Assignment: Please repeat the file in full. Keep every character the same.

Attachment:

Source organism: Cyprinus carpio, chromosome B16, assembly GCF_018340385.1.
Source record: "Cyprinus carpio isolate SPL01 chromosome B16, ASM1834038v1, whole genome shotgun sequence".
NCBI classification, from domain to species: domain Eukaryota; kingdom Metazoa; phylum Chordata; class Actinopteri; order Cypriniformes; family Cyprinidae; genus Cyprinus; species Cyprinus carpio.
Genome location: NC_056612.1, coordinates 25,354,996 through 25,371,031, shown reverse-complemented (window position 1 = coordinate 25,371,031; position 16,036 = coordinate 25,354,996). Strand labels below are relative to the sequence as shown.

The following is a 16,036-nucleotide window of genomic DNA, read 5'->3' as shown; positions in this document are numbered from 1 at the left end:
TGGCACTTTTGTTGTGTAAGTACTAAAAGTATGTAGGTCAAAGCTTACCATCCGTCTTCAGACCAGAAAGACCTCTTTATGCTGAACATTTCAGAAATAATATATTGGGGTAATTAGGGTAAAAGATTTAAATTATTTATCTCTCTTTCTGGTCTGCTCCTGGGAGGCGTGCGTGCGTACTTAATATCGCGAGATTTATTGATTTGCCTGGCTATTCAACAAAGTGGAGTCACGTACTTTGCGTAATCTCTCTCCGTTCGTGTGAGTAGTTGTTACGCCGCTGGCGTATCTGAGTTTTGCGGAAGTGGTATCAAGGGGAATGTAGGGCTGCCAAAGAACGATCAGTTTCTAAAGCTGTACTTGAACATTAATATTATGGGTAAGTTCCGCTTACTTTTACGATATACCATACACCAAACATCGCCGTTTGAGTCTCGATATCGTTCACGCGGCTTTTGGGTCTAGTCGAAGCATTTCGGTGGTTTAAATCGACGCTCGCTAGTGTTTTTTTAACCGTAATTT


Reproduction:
Source organism: Cyprinus carpio, chromosome B16, assembly GCF_018340385.1.
Source record: "Cyprinus carpio isolate SPL01 chromosome B16, ASM1834038v1, whole genome shotgun sequence".
NCBI classification, from domain to species: domain Eukaryota; kingdom Metazoa; phylum Chordata; class Actinopteri; order Cypriniformes; family Cyprinidae; genus Cyprinus; species Cyprinus carpio.
Genome location: NC_056612.1, coordinates 25,354,996 through 25,371,031, shown reverse-complemented (window position 1 = coordinate 25,371,031; position 16,036 = coordinate 25,354,996). Strand labels below are relative to the sequence as shown.

The following is a 16,036-nucleotide window of genomic DNA, read 5'->3' as shown; positions in this document are numbered from 1 at the left end:
TGGCACTTTTGTTGTGTAAGTACTAAAAGTATGTAGGTCAAAGCTTACCATCCGTCTTCAGACCAGAAAGACCTCTTTATGCTGAACATTTCAGAAATAATATATTGGGGTAATTAGGGTAAAAGATTTAAATTATTTATCTCTCTTTCTGGTCTGCTCCTGGGAGGCGTGCGTGCGTACTTAATATCGCGAGATTTATTGATTTGCCTGGCTATTCAACAAAGTGGAGTCACGTACTTTGCGTAATCTCTCTCCGTTCGTGTGAGTAGTTGTTACGCCGCTGGCGTATCTGAGTTTTGCGGAAGTGGTATCAAGGGGAATGTAGGGCTGCCAAAGAACGATCAGTTTCTAAAGCTGTACTTGAACATTAATATTATGGGTAAGTTCCGCTTACTTTTACGATATACCATACACCAAACATCGCCGTTTGAGTCTCGATATCGTTCACGCGGCTTTTGGGTCTAGTCGAAGCATTTCGGTGGTTTAAATCGACGCTCGCTAGTGTTTTTTTAACCGTAATTT